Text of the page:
, " That we feel a satisfaction over the conversion of
v the Delegate is to put it mildly. It is likewise
. great gratification to know that when Kuhio asked
to have pending legislation deferred until his ar-
' rival in Washington it was that he might be able
to secure a law stricter in its terms than that pro
- posed and with all suggestion of a referendum
Bridging the Atlantic
'4TRinGE the Atlantic with ships" was a
mJ mc-.ige recently brought to the National
Press C'luli at Washington from (ieueral Per
- ;J . shing.
"Dark days must be expected from the subma
; rine campaign but we may expect to see the death
'v of the menace by August or perhaps sooner," the
' British people were told by their first sea lord,
.": These, combined with the expressed determina
tion of the administration to take coastwise ship-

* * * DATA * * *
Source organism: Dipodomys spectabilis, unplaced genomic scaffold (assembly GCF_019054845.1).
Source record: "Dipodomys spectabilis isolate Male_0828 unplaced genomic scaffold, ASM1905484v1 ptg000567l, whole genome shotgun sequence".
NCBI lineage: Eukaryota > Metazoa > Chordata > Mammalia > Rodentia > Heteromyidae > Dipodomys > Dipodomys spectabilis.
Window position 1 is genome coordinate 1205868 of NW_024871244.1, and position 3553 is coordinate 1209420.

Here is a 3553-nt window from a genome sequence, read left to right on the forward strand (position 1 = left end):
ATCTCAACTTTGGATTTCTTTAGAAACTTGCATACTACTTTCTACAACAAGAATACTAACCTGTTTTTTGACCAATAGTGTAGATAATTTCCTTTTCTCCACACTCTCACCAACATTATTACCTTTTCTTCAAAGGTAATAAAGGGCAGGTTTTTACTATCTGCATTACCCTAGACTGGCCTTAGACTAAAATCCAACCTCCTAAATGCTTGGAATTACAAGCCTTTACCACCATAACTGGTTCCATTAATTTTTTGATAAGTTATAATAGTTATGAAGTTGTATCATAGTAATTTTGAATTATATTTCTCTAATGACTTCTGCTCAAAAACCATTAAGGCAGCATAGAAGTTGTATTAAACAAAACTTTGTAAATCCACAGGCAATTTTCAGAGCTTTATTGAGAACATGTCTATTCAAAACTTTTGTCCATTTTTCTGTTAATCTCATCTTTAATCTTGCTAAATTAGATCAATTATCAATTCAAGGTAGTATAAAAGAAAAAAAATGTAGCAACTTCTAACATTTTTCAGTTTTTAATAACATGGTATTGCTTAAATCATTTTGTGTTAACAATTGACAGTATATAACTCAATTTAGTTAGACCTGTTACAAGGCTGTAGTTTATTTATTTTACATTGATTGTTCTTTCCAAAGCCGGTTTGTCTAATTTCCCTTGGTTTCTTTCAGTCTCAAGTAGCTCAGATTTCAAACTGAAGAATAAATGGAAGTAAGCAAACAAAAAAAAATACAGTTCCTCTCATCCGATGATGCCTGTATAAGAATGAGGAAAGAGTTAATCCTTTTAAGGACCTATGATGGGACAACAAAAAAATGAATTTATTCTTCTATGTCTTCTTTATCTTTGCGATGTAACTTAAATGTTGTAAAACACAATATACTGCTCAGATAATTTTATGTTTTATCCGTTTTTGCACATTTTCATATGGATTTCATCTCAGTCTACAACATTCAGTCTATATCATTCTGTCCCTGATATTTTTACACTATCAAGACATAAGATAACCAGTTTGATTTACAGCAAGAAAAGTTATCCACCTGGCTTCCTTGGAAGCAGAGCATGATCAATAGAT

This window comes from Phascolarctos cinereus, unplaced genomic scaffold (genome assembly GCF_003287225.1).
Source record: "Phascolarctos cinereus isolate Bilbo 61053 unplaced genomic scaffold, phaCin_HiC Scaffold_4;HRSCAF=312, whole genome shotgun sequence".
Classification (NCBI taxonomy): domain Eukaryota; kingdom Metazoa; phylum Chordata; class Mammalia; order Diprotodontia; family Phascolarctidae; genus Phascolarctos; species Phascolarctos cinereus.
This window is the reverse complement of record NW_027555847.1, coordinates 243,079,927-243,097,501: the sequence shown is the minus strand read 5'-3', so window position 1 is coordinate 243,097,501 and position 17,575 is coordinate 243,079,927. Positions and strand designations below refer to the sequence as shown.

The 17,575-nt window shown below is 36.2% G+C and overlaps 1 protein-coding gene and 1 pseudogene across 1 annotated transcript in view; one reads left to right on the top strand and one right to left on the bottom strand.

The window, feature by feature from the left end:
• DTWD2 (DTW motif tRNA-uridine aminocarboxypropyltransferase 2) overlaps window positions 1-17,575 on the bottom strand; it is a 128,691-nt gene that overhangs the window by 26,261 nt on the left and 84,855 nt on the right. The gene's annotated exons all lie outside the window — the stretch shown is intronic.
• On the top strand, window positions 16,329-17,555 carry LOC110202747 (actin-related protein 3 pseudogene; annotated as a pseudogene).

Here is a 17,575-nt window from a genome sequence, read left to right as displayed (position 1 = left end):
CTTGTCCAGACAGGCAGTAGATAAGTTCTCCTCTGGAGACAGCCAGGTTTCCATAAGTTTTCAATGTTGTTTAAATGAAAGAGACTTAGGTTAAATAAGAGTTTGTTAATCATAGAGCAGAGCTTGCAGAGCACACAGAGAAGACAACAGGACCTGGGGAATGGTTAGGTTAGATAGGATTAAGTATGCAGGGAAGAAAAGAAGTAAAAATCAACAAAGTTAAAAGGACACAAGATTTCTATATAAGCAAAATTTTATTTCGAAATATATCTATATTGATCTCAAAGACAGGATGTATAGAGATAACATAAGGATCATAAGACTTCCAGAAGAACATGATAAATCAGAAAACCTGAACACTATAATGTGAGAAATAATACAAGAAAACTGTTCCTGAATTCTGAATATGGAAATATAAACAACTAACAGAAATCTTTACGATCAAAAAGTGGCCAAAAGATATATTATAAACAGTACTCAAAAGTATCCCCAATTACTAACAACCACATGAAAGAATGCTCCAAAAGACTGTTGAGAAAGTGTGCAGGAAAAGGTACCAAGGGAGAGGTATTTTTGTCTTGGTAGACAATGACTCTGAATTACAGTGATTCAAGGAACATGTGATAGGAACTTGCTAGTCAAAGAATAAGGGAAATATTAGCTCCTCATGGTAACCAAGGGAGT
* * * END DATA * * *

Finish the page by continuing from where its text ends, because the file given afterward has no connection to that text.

ping from the Pacific and the Atlantic and to cut
down imports fifty percent so that more ships
,' . Would be available for troop shipments, can only
V pressage the departure from the United States
,' for Europe of the rest of the American contingent.
; The big movement u soon to start
Quietly and unostentatiously' and with a suc
cess in evading the enemy which ha been' little
' short oY marvelous, American forces have been
, teadily moving across the Atlantic, They have
- - gone into training camps and have passed on out
. of those camps to the front. Meantime our Na
tional army has been undergoing its preliminary
.training. It is evident these men are now. ready
for their further training in Europe and-then to
. enter the! fray. The camps they occupy here will
soon be needed for the next selective contingent